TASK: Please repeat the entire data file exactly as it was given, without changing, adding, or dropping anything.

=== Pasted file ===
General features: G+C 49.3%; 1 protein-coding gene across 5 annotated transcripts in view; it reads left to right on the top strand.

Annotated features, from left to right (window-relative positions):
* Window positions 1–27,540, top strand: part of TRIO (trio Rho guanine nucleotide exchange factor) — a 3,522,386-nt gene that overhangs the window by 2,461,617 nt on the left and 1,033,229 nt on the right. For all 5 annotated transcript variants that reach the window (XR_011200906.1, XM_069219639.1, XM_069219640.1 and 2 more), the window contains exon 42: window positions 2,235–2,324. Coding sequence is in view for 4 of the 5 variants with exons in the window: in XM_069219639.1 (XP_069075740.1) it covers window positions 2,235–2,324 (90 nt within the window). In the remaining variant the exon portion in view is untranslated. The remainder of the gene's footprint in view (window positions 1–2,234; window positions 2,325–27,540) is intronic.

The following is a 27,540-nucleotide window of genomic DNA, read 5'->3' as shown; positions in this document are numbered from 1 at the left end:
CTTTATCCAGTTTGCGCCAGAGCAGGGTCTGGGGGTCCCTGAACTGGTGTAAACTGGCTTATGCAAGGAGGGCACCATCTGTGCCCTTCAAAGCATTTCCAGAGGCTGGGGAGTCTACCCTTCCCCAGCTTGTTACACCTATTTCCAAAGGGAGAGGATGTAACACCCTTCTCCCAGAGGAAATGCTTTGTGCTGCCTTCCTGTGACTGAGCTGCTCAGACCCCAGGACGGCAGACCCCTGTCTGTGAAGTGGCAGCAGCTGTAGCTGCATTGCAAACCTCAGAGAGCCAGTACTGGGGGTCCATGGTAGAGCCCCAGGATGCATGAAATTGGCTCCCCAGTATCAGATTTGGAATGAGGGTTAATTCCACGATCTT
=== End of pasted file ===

General features: G+C 49.3%; 1 protein-coding gene across 5 annotated transcripts in view; it reads left to right on the top strand.

Annotated features, from left to right (window-relative positions):
* Window positions 1–27,540, top strand: part of TRIO (trio Rho guanine nucleotide exchange factor) — a 3,522,386-nt gene that overhangs the window by 2,461,617 nt on the left and 1,033,229 nt on the right. For all 5 annotated transcript variants that reach the window (XR_011200906.1, XM_069219639.1, XM_069219640.1 and 2 more), the window contains exon 42: window positions 2,235–2,324. Coding sequence is in view for 4 of the 5 variants with exons in the window: in XM_069219639.1 (XP_069075740.1) it covers window positions 2,235–2,324 (90 nt within the window). In the remaining variant the exon portion in view is untranslated. The remainder of the gene's footprint in view (window positions 1–2,234; window positions 2,325–27,540) is intronic.

The following is a 27,540-nucleotide window of genomic DNA, read 5'->3' as shown; positions in this document are numbered from 1 at the left end:
CTTTATCCAGTTTGCGCCAGAGCAGGGTCTGGGGGTCCCTGAACTGGTGTAAACTGGCTTATGCAAGGAGGGCACCATCTGTGCCCTTCAAAGCATTTCCAGAGGCTGGGGAGTCTACCCTTCCCCAGCTTGTTACACCTATTTCCAAAGGGAGAGGATGTAACACCCTTCTCCCAGAGGAAATGCTTTGTGCTGCCTTCCTGTGACTGAGCTGCTCAGACCCCAGGACGGCAGACCCCTGTCTGTGAAGTGGCAGCAGCTGTAGCTGCATTGCAAACCTCAGAGAGCCAGTACTGGGGGTCCATGGTAGAGCCCCAGGATGCATGAAATTGGCTCCCCAGTATCAGATTTGGAATGAGGGTTAATTCCACGATCTT